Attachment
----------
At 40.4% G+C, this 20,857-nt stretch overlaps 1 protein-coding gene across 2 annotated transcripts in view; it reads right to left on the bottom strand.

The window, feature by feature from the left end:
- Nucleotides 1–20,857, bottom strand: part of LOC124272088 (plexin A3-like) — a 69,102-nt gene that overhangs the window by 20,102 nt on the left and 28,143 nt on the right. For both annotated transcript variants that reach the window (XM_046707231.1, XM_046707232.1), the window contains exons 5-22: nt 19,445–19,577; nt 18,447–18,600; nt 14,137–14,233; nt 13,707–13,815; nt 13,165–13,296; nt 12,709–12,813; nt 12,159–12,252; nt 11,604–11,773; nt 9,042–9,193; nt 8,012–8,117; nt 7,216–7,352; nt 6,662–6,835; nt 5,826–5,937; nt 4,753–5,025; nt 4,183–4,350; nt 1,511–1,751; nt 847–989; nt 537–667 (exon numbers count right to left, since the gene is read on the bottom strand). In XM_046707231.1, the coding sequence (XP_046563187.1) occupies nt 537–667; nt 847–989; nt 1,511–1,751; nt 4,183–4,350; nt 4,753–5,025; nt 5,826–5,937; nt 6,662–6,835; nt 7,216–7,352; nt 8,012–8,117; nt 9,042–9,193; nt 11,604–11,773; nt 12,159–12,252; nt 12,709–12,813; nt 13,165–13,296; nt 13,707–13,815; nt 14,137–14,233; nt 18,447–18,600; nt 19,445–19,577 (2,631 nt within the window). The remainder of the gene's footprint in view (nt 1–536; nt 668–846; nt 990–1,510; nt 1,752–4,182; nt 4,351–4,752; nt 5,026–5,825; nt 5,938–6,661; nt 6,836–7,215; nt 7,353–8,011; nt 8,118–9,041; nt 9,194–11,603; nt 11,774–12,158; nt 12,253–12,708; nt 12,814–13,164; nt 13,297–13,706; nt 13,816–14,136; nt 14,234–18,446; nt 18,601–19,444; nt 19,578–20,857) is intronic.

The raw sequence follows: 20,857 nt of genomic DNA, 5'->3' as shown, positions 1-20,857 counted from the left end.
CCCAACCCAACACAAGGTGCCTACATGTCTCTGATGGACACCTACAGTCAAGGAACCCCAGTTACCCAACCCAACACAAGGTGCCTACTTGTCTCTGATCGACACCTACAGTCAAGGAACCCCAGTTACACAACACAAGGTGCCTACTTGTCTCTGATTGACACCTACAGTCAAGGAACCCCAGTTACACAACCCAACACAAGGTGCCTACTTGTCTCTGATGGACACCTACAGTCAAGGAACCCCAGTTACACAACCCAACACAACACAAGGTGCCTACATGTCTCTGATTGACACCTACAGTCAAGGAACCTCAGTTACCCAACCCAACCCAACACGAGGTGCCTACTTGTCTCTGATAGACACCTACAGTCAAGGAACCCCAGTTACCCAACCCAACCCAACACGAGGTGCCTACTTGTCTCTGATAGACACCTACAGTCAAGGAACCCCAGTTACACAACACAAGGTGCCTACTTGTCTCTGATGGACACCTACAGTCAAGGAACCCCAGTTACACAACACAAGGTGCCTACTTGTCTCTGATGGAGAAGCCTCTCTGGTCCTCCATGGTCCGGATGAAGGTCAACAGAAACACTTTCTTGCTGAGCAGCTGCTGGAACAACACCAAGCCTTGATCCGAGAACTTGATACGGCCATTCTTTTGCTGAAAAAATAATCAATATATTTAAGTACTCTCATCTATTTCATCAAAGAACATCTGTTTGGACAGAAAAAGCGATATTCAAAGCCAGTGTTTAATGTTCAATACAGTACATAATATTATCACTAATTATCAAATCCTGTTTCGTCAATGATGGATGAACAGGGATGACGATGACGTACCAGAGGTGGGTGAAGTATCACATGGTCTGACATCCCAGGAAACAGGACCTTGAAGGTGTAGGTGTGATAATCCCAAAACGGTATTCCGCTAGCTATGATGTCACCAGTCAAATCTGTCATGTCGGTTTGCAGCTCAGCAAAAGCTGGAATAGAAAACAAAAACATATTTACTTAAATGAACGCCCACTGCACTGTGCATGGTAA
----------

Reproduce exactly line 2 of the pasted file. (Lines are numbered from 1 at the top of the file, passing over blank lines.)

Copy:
The window, feature by feature from the left end: